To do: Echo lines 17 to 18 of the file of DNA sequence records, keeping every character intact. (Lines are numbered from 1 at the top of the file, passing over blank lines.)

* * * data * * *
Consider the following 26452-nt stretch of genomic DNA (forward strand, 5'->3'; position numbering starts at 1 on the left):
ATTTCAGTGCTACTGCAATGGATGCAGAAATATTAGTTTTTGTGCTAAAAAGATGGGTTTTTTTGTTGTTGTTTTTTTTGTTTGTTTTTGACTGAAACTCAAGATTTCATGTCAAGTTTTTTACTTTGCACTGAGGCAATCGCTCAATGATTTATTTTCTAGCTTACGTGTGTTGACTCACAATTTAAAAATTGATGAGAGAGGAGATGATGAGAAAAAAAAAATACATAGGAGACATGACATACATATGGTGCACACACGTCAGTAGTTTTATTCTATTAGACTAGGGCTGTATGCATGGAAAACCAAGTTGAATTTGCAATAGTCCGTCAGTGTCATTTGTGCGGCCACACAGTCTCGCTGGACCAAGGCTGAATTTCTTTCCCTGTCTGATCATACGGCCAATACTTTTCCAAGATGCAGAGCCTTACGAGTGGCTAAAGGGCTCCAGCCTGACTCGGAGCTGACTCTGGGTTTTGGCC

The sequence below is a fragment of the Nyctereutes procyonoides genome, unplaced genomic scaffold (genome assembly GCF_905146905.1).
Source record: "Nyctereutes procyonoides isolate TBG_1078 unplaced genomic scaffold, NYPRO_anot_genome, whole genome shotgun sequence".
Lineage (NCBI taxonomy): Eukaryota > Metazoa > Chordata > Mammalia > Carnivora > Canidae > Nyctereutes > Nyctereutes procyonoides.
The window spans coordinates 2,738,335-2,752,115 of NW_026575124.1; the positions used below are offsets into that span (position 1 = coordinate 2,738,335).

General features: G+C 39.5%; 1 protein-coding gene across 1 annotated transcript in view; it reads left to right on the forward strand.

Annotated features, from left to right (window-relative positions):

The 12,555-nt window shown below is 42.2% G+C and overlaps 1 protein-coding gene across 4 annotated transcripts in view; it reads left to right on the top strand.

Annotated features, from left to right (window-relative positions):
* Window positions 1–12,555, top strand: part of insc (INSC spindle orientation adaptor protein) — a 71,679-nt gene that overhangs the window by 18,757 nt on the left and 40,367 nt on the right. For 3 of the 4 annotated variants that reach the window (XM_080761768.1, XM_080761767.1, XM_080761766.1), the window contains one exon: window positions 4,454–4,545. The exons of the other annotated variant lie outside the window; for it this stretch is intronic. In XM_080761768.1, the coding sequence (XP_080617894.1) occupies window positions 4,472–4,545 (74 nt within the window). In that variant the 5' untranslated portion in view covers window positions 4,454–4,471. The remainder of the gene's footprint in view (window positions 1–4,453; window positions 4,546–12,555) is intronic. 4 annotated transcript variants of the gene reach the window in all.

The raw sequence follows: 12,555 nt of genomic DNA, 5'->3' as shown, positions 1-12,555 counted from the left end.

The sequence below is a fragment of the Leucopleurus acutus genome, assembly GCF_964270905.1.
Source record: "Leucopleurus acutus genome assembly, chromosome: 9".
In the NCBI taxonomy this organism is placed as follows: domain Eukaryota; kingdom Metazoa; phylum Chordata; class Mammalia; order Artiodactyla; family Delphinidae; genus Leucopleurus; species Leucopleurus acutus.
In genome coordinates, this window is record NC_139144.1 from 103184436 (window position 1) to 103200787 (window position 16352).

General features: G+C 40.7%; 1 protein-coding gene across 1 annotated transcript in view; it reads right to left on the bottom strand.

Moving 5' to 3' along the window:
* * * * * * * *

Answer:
General features: G+C 40.7%; 1 protein-coding gene across 1 annotated transcript in view; it reads right to left on the bottom strand.

Moving 5' to 3' along the window: